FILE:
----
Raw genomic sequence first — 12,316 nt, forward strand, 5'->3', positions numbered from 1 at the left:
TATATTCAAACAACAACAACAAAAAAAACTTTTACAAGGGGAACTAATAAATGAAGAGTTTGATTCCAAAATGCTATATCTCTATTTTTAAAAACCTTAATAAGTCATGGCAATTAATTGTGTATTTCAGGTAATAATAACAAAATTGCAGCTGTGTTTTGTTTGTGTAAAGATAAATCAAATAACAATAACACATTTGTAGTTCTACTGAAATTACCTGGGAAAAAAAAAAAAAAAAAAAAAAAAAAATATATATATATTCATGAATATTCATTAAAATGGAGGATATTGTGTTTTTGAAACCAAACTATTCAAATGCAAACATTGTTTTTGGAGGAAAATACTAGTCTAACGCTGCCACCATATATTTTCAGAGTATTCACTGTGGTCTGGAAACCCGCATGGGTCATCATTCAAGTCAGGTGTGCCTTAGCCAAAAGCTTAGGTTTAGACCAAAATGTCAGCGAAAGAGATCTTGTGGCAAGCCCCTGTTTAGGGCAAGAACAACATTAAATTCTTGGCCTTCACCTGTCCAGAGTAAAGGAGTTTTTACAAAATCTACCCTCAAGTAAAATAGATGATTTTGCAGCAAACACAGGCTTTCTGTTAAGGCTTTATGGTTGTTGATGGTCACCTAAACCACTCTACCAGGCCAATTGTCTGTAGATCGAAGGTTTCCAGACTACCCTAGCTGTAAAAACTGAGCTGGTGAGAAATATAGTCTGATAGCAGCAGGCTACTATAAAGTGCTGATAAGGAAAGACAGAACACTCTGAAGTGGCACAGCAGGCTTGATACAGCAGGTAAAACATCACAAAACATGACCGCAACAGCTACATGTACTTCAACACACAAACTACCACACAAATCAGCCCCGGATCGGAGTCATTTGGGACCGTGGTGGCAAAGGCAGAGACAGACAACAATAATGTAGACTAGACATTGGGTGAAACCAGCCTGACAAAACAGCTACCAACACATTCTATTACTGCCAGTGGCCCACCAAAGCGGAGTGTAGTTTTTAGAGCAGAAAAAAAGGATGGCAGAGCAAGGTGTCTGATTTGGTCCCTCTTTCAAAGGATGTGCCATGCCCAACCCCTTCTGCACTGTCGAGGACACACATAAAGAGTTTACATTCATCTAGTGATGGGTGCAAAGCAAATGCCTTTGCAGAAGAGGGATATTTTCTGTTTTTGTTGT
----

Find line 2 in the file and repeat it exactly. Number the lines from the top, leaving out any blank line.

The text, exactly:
TATATTCAAACAACAACAACAAAAAAAACTTTTACAAGGGGAACTAATAAATGAAGAGTTTGATTCCAAAATGCTATATCTCTATTTTTAAAAACCTTAATAAGTCATGGCAATTAATTGTGTATTTCAGGTAATAATAACAAAATTGCAGCTGTGTTTTGTTTGTGTAAAGATAAATCAAATAACAATAACACATTTGTAGTTCTACTGAAATTACCTGGGAAAAAAAAAAAAAAAAAAAAAAAAAAATATATATATATTCATGAATATTCATTAAAATGGAGGATATTGTGTTTTTGAAACCAAACTATTCAAATGCAAACATTGTTTTTGGAGGAAAATACTAGTCTAACGCTGCCACCATATATTTTCAGAGTATTCACTGTGGTCTGGAAACCCGCATGGGTCATCATTCAAGTCAGGTGTGCCTTAGCCAAAAGCTTAGGTTTAGACCAAAATGTCAGCGAAAGAGATCTTGTGGCAAGCCCCTGTTTAGGGCAAGAACAACATTAAATTCTTGGCCTTCACCTGTCCAGAGTAAAGGAGTTTTTACAAAATCTACCCTCAAGTAAAATAGATGATTTTGCAGCAAACACAGGCTTTCTGTTAAGGCTTTATGGTTGTTGATGGTCACCTAAACCACTCTACCAGGCCAATTGTCTGTAGATCGAAGGTTTCCAGACTACCCTAGCTGTAAAAACTGAGCTGGTGAGAAATATAGTCTGATAGCAGCAGGCTACTATAAAGTGCTGATAAGGAAAGACAGAACACTCTGAAGTGGCACAGCAGGCTTGATACAGCAGGTAAAACATCACAAAACATGACCGCAACAGCTACATGTACTTCAACACACAAACTACCACACAAATCAGCCCCGGATCGGAGTCATTTGGGACCGTGGTGGCAAAGGCAGAGACAGACAACAATAATGTAGACTAGACATTGGGTGAAACCAGCCTGACAAAACAGCTACCAACACATTCTATTACTGCCAGTGGCCCACCAAAGCGGAGTGTAGTTTTTAGAGCAGAAAAAAAGGATGGCAGAGCAAGGTGTCTGATTTGGTCCCTCTTTCAAAGGATGTGCCATGCCCAACCCCTTCTGCACTGTCGAGGACACACATAAAGAGTTTACATTCATCTAGTGATGGGTGCAAAGCAAATGCCTTTGCAGAAGAGGGATATTTTCTGTTTTTGTTGT